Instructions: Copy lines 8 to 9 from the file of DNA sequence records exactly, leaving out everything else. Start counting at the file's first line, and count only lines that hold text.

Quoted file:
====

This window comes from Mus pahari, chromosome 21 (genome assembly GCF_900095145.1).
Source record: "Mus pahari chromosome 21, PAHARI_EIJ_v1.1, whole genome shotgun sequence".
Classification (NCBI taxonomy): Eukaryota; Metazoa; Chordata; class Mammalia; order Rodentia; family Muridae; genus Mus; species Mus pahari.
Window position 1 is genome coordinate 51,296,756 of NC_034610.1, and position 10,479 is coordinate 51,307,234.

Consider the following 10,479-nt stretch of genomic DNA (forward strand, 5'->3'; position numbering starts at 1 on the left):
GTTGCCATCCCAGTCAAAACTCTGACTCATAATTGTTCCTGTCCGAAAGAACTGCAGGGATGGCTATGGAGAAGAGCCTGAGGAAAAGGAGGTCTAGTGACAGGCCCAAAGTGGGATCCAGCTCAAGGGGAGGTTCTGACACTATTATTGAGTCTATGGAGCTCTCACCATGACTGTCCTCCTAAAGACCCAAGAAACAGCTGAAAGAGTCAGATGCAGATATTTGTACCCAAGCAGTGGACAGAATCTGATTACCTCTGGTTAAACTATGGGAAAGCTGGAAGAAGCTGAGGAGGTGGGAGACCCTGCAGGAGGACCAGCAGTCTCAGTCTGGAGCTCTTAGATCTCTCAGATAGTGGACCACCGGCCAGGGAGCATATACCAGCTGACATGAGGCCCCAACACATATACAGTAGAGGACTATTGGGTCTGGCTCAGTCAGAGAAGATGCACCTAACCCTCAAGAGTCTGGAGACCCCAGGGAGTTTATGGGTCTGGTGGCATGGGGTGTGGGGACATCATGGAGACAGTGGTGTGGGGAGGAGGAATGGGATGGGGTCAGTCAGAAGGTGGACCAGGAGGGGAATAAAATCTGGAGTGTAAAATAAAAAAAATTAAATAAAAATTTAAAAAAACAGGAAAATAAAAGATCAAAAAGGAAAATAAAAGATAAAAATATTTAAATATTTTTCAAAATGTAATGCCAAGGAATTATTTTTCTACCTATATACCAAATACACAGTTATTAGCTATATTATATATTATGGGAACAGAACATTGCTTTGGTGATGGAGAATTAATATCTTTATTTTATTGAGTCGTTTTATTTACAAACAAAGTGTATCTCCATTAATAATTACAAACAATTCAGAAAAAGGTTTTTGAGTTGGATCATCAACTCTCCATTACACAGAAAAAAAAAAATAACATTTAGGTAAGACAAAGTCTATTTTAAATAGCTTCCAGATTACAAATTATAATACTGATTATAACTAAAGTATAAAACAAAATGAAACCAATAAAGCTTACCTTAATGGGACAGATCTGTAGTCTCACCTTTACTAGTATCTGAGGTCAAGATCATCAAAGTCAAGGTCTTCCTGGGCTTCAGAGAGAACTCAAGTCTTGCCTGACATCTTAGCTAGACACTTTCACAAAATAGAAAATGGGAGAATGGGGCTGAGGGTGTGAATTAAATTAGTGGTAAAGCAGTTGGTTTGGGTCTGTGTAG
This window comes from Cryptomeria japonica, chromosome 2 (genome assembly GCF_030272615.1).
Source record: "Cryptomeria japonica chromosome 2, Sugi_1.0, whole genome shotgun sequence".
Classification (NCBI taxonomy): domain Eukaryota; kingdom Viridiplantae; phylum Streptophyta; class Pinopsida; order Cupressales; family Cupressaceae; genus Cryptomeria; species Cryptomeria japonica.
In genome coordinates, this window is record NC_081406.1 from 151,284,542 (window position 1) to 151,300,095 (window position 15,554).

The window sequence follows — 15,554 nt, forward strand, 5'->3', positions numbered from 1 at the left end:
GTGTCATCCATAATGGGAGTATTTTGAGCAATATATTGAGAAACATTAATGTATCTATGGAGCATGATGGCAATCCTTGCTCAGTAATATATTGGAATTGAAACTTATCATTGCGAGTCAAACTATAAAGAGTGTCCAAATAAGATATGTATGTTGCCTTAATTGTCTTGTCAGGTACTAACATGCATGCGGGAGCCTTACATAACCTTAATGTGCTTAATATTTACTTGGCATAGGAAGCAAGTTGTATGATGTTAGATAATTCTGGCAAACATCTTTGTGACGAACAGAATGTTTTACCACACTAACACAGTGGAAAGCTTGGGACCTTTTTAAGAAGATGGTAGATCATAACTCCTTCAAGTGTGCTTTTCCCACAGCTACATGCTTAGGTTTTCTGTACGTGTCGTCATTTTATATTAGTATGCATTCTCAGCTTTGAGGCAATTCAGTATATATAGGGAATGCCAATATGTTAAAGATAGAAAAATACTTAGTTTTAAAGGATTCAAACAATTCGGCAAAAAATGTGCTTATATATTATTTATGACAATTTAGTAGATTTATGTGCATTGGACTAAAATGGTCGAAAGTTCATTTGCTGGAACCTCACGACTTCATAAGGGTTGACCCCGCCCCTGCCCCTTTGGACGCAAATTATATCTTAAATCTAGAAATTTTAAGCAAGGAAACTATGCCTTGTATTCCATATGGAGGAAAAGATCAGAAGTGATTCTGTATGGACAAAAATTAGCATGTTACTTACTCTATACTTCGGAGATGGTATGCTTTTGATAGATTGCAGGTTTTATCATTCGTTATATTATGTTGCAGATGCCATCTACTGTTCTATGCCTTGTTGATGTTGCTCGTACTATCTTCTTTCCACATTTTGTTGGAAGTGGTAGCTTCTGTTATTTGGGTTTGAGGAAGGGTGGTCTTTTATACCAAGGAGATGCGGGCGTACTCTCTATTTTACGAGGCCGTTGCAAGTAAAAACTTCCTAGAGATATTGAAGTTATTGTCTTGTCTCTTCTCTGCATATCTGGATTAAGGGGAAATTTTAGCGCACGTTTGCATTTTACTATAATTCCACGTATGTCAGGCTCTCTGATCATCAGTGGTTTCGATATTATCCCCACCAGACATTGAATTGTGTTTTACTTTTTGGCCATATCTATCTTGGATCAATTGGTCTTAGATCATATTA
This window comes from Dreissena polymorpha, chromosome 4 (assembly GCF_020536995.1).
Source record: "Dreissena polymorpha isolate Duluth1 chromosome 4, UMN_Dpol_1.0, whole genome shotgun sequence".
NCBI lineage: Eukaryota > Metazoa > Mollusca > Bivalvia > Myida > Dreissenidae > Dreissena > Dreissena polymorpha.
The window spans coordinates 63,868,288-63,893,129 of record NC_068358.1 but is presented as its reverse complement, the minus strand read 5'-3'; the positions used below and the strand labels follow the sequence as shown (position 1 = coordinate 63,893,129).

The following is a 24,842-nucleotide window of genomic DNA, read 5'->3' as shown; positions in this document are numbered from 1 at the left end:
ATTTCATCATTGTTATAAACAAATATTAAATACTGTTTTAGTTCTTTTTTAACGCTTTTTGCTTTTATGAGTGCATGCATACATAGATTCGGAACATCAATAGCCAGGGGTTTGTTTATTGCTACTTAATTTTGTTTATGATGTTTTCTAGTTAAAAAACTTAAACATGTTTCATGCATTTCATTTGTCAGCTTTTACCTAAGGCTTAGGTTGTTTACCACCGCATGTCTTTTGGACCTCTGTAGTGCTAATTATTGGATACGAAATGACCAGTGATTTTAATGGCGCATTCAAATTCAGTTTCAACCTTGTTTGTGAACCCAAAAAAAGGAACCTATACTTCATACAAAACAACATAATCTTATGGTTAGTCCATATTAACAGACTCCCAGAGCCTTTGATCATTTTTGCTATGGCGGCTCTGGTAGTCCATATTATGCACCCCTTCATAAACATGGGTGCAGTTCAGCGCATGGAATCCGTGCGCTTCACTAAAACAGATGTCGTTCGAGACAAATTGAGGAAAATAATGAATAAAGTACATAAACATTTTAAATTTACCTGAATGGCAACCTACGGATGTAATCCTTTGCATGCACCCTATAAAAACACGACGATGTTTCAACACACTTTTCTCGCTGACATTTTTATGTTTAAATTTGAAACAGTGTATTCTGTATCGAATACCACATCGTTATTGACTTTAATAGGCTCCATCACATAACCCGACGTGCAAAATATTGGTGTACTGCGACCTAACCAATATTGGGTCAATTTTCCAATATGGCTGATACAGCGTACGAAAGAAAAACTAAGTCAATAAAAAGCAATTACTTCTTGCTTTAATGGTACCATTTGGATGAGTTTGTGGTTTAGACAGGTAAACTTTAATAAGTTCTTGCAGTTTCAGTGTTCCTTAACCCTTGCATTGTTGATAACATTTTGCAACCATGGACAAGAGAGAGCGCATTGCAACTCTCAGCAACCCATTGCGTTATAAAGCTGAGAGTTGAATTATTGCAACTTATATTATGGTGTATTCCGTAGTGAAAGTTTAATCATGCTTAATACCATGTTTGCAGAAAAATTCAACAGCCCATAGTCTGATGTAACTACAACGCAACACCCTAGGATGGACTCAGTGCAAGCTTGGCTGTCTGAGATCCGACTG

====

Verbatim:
Source record: "Cryptomeria japonica chromosome 2, Sugi_1.0, whole genome shotgun sequence".
Classification (NCBI taxonomy): domain Eukaryota; kingdom Viridiplantae; phylum Streptophyta; class Pinopsida; order Cupressales; family Cupressaceae; genus Cryptomeria; species Cryptomeria japonica.